Does this AD involve a significant rule or regulatory action? For the reasons discussed above, I certify that this action (1) is not a “significant regulatory action” under Executive Order 12866; (2) is not a “significant rule” under DOT Regulatory Policies and Procedures (44 FR 11034, February 26, 1979); and (3) will not have a significant economic impact, positive or negative, on a substantial number of small entities under the criteria of the Regulatory Flexibility Act. A copy of the final evaluation prepared for this action is contained in the Rules Docket. A copy of it may be obtained by contacting the Rules Docket at the location provided under the caption ADDRESSES.

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List of Subjects in 14 CFR Part 39

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Adoption of the Amendment

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Accordingly, under the authority delegated to me by the Administrator, the Federal Aviation Administration amends part 39 of the Federal Aviation Regulations (

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PART 39—AIRWORTHINESS DIRECTIVES

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1. The authority citation for part 39 continues to read as follows:

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Authority: 49 U.S.C. 106(g), 40113, 44701.

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[Amended]
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2. FAA amends § 39.13 by adding a new AD to read as follows:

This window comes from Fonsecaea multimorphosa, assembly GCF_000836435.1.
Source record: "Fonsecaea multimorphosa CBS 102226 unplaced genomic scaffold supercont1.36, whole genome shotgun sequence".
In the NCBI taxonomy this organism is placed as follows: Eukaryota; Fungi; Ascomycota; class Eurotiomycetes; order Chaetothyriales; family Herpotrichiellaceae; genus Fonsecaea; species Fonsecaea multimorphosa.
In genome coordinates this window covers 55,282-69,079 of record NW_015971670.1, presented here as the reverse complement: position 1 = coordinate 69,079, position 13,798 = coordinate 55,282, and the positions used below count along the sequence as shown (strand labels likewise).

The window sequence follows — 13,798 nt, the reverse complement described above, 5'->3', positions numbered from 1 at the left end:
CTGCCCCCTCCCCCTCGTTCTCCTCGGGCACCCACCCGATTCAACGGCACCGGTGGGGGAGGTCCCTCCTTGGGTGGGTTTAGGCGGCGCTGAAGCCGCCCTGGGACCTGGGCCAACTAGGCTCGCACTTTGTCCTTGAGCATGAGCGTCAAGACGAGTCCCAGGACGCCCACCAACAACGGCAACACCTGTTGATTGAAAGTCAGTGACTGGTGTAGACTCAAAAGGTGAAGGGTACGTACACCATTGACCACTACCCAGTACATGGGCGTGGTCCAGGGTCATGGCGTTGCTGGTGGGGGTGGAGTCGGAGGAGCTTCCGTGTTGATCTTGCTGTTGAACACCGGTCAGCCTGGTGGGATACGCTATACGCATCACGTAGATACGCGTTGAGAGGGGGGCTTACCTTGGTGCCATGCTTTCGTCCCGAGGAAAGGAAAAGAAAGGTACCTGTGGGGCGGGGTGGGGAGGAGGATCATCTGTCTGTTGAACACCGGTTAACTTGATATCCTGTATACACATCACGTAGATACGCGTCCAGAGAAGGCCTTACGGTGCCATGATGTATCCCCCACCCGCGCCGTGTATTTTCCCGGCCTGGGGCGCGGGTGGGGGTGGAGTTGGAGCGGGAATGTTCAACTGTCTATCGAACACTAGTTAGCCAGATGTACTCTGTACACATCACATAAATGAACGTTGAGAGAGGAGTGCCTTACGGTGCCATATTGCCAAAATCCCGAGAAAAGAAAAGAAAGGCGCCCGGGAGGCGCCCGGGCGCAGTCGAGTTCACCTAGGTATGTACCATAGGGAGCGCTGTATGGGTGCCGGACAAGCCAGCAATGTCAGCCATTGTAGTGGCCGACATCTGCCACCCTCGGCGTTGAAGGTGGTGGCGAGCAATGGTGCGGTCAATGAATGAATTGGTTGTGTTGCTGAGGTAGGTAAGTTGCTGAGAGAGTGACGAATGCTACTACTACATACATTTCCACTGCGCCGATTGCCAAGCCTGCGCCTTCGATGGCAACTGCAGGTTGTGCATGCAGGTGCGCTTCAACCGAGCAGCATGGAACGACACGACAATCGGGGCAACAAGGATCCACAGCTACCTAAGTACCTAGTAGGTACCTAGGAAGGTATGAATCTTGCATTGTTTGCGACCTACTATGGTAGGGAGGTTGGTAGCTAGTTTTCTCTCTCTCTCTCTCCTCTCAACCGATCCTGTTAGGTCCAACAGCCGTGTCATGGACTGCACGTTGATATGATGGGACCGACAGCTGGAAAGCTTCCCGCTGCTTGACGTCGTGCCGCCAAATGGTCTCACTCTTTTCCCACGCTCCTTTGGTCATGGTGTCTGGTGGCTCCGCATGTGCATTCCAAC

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2002-22-13 Rockwell Collins, Inc.: Amendment 39-12939; Docket No. 2000-CE-13-AD.

(a) What airplanes are affected by this AD? This AD affects Rockwell Collins flight management computers (FMC) specified in paragraph (a)(1) that are installed on, but not limited to, the aircraft specified in paragraph (a)(2).

(1) Rockwell Collins flight management computers: The following presents the affected FMC models and part numbers:

Affected FMC model No.Affected FMC Collins part No.
FMC-4200822-0783-002
FMC-4200822-0783-006
FMC-4200822-0783-010
FMC-5000822-0891-001
FMC-6000822-0868-004
FMC-6000822-0868-010
FMC-6000822-0868-021

(2) Affected airplanes: The following presents a list of aircraft (certificated in any Start Printed Page 67299category) that the affected Rockwell Collins FMC units are installed on (other airplanes could have the installation):

Type certificate holderAffected airplanes
RaytheonModel Beechjet 400A and Model 400T (T-1A).
BombardierModel CL-600-2B19 Regional Jet Series 100 and Model CL-600-2B16 (variant CL-604).

(b) Who must comply with this AD? Anyone who wishes to operate an aircraft equipped with one of the affected FMCs must comply with this AD.

(c) What problem does this AD address? The actions specified by this AD are intended to prevent the FMC from retaining original information when an edit is made to a procedure or flight plan. Such a condition could cause the pilot to fly the airplane out of the range of the correct altitude constraint. This condition could result in air traffic control or the pilot making flight decisions that put the airplane in unsafe flight conditions.

(d) What actions must I accomplish to address this problem? To address this problem, you must accomplish the following:

ActionsCompliance